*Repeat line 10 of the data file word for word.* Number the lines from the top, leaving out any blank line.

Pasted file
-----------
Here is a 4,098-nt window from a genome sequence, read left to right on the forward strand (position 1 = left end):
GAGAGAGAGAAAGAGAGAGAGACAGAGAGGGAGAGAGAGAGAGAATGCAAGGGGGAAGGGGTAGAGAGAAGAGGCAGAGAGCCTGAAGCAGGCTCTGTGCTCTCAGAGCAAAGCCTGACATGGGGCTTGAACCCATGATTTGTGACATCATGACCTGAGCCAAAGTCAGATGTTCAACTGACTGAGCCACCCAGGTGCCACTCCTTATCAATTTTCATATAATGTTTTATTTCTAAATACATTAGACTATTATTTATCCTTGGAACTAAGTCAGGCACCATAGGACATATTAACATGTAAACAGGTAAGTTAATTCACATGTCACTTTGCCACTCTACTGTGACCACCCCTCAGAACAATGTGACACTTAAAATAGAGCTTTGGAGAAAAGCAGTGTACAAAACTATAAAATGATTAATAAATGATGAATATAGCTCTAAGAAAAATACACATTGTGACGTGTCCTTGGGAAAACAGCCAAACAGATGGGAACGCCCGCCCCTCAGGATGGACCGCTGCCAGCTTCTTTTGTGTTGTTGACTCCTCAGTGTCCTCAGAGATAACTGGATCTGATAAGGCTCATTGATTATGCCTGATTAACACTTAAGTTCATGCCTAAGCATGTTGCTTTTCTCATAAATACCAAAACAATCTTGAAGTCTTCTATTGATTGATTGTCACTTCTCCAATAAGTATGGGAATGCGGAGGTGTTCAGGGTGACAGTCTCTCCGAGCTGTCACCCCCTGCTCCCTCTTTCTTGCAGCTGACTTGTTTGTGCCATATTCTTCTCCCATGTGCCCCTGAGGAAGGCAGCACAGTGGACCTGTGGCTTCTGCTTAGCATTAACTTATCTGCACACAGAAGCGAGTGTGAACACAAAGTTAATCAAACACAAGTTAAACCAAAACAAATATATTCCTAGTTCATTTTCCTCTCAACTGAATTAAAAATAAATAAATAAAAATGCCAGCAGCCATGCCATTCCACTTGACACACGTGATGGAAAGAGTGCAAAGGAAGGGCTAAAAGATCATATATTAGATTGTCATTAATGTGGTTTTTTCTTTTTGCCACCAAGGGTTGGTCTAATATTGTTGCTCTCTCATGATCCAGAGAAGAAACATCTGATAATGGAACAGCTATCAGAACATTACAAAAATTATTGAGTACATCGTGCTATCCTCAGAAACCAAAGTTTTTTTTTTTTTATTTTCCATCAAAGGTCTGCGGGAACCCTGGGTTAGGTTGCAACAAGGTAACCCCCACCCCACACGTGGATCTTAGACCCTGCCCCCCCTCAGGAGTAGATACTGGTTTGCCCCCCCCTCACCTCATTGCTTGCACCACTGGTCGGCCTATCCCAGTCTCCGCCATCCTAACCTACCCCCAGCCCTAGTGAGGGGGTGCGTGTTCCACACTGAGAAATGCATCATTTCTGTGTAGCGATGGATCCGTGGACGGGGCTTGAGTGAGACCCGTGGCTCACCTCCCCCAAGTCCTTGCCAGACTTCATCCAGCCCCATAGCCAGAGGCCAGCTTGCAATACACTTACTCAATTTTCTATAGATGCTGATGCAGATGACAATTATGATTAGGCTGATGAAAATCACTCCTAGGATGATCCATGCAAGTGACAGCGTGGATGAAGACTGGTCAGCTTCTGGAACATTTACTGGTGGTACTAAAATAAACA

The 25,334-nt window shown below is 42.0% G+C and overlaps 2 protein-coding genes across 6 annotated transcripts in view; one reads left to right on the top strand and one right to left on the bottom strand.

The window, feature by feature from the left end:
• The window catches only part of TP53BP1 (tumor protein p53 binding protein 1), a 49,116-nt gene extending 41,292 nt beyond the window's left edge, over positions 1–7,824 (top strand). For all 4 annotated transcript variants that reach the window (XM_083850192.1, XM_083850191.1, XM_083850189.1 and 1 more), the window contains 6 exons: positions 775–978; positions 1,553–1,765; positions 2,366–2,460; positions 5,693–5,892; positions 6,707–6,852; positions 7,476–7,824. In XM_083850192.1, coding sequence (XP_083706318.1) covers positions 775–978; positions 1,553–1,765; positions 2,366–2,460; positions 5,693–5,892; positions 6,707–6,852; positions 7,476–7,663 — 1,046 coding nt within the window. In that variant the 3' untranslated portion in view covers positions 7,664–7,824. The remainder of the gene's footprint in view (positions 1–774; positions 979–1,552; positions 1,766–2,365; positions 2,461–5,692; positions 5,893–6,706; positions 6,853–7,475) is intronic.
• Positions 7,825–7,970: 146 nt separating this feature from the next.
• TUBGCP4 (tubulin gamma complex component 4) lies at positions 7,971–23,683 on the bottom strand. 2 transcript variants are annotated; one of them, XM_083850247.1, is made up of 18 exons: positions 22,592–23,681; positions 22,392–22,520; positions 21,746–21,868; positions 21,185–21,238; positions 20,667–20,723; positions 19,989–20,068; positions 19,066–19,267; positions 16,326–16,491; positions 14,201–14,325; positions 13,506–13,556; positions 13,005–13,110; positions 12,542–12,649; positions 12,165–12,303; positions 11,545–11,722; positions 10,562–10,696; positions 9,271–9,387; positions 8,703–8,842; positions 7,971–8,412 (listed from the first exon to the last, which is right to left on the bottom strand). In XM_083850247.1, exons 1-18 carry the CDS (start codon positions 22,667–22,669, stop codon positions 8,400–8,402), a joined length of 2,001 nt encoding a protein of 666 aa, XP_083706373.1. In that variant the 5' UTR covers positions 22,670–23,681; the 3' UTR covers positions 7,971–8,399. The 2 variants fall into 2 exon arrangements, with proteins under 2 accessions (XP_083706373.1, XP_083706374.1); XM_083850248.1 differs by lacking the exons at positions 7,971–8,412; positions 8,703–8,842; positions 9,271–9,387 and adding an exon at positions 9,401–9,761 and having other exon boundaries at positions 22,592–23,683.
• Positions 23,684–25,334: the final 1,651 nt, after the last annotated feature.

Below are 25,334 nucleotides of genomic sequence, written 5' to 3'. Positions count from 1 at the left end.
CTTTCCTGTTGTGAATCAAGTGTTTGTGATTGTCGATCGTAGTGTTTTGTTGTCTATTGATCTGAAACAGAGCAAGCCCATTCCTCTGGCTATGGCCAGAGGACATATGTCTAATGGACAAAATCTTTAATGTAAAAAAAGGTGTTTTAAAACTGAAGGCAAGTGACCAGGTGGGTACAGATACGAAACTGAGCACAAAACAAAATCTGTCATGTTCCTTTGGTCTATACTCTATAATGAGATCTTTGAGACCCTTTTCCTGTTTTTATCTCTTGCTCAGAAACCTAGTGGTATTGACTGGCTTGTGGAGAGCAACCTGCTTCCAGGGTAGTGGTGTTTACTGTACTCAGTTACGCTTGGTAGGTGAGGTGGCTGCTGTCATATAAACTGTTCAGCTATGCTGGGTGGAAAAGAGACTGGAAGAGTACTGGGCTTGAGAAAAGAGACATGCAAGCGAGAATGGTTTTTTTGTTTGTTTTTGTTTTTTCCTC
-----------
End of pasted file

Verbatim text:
CTTTCCTGTTGTGAATCAAGTGTTTGTGATTGTCGATCGTAGTGTTTTGTTGTCTATTGATCTGAAACAGAGCAAGCCCATTCCTCTGGCTATGGCCAGAGGACATATGTCTAATGGACAAAATCTTTAATGTAAAAAAAGGTGTTTTAAAACTGAAGGCAAGTGACCAGGTGGGTACAGATACGAAACTGAGCACAAAACAAAATCTGTCATGTTCCTTTGGTCTATACTCTATAATGAGATCTTTGAGACCCTTTTCCTGTTTTTATCTCTTGCTCAGAAACCTAGTGGTATTGACTGGCTTGTGGAGAGCAACCTGCTTCCAGGGTAGTGGTGTTTACTGTACTCAGTTACGCTTGGTAGGTGAGGTGGCTGCTGTCATATAAACTGTTCAGCTATGCTGGGTGGAAAAGAGACTGGAAGAGTACTGGGCTTGAGAAAAGAGACATGCAAGCGAGAATGGTTTTTTTGTTTGTTTTTGTTTTTTCCTC